Incredible recognition by world leaders on the imperative for coral conservation and recovery
The 2022 UN Ocean Conference in Lisbon, Portugal was a huge success for coral reef ecosystems. Global leaders from nations, industry, and non-governmental organizations came together to highlight and commit to coral conservation and recovery. As part of its journey around the world, the Nature Baton accompanied Jason Momoa, the UN Environment Programme's Advocate for Life Below Water, to the Ocean Conference. The Nature Baton, created by the visual artist Tania Kovats, whose work focuses on how art can address environmental challenges, is a symbol of global cooperation to promote the ocean's well-being. According to the United Nations Environment Programme, the baton is "is a metaphor for the journey ocean champions have taken this year from Brest to Nairobi for the UN Environment Assembly, to Palau for the Our Oceans Conference, and for World Environment Day in Stockholm, on the road to Lisbon [Portugal]."
International Coral Reef Initiative (ICRI)
NOAA featured prominently at different events and sessions at the conference and at side events located at the Reef Action Hub*. For example, the International Coral Reef Initiative (chaired by the United States of America and represented by NOAA's Coral Reef Conservation Program and Department of State) organized a High-level Breakfast event to present the Plan of Action 2021-2024 to world leaders known for their unwavering support of coral reefs.Throughout the morning, engaging and driving discussions highlighted critical actions needed for coral reefs, setting the scene for ICRI's activities throughout 2022 and 2023 and seeking synergies for the Plan of Action's implementation.
Global Fund for Coral Reefs (GFCR)
In addition to being the co-chair of the Secretariat of ICRI, NOAA currently holds the position of co-chair to the advisory board for the Global Fund for Coral Reefs (GFCR). NOAA's Coral Program Director, Jennifer Koss, represents ICRI and NOAA at these meetings. At the conference, GFCR in partnership with ICRI, convened a variety of global leaders, top scientists, key stakeholders, and local champions to increase action to save coral reef ecosystems at its Reef Action Hub. While there, Builders Vision and Bloomberg Philanthropies committed US$18 million to the Global Coral Reef Fund. The announcement was made on June 28 at the Sustainable Blue Economy Investment Forum, hosted by the governments of Kenya and Portugal.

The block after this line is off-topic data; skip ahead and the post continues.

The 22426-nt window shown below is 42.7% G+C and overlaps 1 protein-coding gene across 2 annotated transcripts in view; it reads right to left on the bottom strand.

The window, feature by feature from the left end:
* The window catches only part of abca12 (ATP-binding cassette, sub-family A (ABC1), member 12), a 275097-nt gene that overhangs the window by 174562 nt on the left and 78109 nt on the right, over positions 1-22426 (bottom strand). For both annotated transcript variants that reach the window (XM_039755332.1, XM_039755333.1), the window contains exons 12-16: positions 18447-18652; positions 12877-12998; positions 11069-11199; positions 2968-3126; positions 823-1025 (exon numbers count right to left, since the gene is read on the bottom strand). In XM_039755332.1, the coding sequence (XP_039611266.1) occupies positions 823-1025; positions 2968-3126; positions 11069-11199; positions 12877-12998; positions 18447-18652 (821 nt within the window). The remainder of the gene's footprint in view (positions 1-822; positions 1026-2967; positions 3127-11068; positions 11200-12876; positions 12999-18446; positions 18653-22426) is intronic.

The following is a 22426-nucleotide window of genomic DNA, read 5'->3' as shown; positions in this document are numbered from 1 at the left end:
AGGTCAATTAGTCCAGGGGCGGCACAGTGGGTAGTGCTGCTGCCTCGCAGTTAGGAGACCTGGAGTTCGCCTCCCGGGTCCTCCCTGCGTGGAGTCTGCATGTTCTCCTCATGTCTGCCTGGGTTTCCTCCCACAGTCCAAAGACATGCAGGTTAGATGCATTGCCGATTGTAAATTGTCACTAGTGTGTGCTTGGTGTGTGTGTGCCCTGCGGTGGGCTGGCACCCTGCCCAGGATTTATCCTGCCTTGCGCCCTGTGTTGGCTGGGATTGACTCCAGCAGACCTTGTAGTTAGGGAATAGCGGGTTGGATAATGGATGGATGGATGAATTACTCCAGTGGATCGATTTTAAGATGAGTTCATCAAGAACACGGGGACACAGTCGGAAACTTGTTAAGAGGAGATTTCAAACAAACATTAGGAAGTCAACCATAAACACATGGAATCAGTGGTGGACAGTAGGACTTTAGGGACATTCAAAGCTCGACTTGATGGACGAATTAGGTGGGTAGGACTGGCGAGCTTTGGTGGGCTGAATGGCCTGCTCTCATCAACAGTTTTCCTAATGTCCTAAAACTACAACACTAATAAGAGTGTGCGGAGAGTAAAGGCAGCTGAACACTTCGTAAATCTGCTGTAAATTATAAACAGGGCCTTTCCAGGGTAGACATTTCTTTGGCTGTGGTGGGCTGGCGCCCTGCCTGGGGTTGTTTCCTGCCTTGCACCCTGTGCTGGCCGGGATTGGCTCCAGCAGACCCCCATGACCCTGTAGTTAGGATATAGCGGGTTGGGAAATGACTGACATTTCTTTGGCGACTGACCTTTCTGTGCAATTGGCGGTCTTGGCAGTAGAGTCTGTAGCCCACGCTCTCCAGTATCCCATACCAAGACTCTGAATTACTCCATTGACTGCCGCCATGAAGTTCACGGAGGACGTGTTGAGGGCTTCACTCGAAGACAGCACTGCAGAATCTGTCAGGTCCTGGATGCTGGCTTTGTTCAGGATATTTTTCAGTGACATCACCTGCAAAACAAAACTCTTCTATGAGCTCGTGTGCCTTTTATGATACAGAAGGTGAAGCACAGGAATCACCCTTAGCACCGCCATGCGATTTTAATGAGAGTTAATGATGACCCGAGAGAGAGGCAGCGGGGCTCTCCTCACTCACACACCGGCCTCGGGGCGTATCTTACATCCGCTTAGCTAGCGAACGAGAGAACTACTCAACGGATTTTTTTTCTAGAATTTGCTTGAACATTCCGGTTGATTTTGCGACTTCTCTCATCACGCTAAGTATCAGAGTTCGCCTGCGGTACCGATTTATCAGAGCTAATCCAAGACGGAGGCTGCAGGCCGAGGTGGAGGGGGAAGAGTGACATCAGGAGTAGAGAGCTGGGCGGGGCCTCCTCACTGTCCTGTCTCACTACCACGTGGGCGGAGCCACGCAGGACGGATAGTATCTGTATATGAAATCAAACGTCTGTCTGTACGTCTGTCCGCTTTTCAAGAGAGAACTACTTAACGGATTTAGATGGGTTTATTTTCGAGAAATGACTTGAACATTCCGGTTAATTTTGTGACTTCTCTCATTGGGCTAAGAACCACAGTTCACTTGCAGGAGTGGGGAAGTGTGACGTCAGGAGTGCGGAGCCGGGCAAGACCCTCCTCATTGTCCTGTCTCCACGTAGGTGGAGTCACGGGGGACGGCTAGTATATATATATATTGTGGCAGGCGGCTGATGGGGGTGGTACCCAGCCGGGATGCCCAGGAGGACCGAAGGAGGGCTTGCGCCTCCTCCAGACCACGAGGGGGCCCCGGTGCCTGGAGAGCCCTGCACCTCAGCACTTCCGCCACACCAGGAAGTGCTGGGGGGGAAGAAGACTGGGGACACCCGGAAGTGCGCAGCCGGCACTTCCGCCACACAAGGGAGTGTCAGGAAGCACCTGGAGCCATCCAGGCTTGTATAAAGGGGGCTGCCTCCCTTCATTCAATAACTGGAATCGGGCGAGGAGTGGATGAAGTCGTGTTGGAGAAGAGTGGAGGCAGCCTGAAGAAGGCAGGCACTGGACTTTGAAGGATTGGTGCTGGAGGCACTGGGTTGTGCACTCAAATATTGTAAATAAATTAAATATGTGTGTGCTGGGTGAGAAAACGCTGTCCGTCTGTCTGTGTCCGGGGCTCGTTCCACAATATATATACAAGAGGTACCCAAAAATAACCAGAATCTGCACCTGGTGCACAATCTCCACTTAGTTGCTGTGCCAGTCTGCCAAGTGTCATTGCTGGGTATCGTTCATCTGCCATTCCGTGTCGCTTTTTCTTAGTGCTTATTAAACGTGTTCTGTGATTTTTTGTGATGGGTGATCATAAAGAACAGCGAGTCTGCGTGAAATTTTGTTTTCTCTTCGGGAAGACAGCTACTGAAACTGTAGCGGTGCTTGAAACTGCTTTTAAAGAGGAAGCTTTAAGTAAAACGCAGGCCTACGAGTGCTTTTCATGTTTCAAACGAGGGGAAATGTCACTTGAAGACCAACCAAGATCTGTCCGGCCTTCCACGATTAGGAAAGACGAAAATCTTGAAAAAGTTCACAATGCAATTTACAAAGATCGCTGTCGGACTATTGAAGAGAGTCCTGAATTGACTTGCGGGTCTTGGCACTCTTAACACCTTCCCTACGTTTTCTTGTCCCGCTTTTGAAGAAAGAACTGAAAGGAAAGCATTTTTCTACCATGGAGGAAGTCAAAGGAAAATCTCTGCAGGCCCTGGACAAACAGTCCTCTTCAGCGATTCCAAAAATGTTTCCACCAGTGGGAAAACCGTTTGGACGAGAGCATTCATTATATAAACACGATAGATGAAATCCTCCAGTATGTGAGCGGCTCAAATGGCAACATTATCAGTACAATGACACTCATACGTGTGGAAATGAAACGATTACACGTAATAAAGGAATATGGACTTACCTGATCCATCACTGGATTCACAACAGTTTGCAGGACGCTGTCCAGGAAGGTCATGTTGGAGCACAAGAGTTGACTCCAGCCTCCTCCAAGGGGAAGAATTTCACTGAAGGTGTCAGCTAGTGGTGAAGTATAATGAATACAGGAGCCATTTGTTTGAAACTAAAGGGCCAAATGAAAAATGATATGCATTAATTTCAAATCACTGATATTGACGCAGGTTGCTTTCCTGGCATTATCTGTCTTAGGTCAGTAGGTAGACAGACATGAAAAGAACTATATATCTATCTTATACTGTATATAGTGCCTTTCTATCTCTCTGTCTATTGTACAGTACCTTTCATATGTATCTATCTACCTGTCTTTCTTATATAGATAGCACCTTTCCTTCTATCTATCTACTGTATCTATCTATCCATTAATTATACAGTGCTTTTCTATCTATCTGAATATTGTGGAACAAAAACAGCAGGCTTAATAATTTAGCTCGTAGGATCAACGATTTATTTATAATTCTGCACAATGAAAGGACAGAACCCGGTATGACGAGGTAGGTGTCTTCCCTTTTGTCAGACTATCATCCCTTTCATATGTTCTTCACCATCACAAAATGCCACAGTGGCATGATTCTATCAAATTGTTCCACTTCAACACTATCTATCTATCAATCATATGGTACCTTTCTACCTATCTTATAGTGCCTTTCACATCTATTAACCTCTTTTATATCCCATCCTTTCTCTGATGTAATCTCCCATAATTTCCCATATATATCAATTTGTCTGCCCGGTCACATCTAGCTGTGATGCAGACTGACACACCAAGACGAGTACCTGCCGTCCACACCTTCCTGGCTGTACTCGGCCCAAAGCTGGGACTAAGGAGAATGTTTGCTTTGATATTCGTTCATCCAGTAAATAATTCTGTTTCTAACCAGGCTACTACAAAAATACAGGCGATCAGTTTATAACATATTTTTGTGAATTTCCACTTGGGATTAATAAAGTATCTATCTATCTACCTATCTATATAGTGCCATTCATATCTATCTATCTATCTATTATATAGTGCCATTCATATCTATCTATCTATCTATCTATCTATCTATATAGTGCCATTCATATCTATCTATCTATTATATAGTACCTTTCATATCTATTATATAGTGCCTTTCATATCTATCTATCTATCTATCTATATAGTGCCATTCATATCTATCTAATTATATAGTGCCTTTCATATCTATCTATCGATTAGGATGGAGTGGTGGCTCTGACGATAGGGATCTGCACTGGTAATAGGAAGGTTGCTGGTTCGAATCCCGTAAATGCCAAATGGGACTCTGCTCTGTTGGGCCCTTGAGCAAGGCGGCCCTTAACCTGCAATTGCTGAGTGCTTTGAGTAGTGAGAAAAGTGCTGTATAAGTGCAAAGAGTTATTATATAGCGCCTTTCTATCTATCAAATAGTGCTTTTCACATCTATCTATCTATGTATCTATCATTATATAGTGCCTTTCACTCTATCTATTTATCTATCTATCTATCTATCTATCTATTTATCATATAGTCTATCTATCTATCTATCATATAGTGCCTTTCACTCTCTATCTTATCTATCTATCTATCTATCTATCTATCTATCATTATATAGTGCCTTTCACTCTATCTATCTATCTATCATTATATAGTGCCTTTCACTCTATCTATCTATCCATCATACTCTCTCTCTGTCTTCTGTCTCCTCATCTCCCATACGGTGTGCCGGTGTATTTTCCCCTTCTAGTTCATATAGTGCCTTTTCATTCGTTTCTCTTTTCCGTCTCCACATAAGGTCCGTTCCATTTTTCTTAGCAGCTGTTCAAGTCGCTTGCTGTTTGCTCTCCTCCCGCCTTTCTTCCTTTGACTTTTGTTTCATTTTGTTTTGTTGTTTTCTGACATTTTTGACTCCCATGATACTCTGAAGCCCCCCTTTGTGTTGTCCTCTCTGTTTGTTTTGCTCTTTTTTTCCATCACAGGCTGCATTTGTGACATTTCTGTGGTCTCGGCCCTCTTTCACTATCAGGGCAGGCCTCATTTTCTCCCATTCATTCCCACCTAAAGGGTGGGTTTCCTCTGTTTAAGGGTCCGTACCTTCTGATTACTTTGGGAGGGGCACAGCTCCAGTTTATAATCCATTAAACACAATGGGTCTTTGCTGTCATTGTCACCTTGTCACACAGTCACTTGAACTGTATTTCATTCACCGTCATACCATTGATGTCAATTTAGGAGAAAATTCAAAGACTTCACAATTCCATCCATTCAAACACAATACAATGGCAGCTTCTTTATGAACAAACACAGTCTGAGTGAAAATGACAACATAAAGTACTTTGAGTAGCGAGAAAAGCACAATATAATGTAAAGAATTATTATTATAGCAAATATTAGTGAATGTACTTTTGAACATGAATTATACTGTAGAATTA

Coral Research & Development Accelerator Platform (CORDAP)
Additionally, NOAA CRCP is vice-chair of the Initiative Governance Committee of the Coral Research & Development Accelerator Platform (CORDAP). This is a recent initiative of the G20 (the group of 20 countries that work together for international economic cooperation) to fast-track research and development solutions to save the world's corals. At the Champions #ForCoral event, co-hosted by CORDAP, GFCR, ICRI, and the UN Environment Programme on June 30, Under Secretary of Commerce for Oceans and Atmosphere and the current NOAA Administrator, Dr. Rick Spinrad, National Ocean Service Assistant Administrator Nicole LeBoeuf, and many others celebrated the official launch of CORDAP and the announcement of a new partnership between CORDAP and GFCR to accelerate global innovation in coral reef restoration.
NOAA also co-led a session on the UN Decade for Ocean Science on the last day of the conference, which brought together a diverse set of panelists that showcased and encouraged discussion of the linkages between coral restoration efforts and the Ocean Decade. The Ocean Decade is focused on scientific solutions, including coral restoration.
The UN Ocean Conference and associated coral sessions at the Reef Action Hub were an incredible affirmation of the increased need for global coral reef conservation as well as the commitment of nations, private industry, nongovernmental organizations, and citizen groups to do their part. This is an important and exciting time to work on global coral conservation efforts, and NOAA is a key piece of it all as a global leader in providing sound science and management strategies for coral conservation and recovery efforts.
*Reef Action Hub-During the conference, the Global Fund for Coral Reefs, in collaboration with ICRI, and with support from the Mirpuri Foundation, hosted the “Reef Action Hub”: featuring coral-focused side events, including workshops and roundtable meetings, that aimed to accelerate action for coral reefs and showcase solutions. The Hub became a central location #ForCoral throughout the conference and welcomed heads of state, ministers and ambassadors to local practitioners, youth representatives and key stakeholders.
The NOAA Coral Reef Conservation Program was established in 2000 by the Coral Reef Conservation Act. Headquartered in Silver Spring, Maryland, the program is part of NOAA's Office for Coastal Management.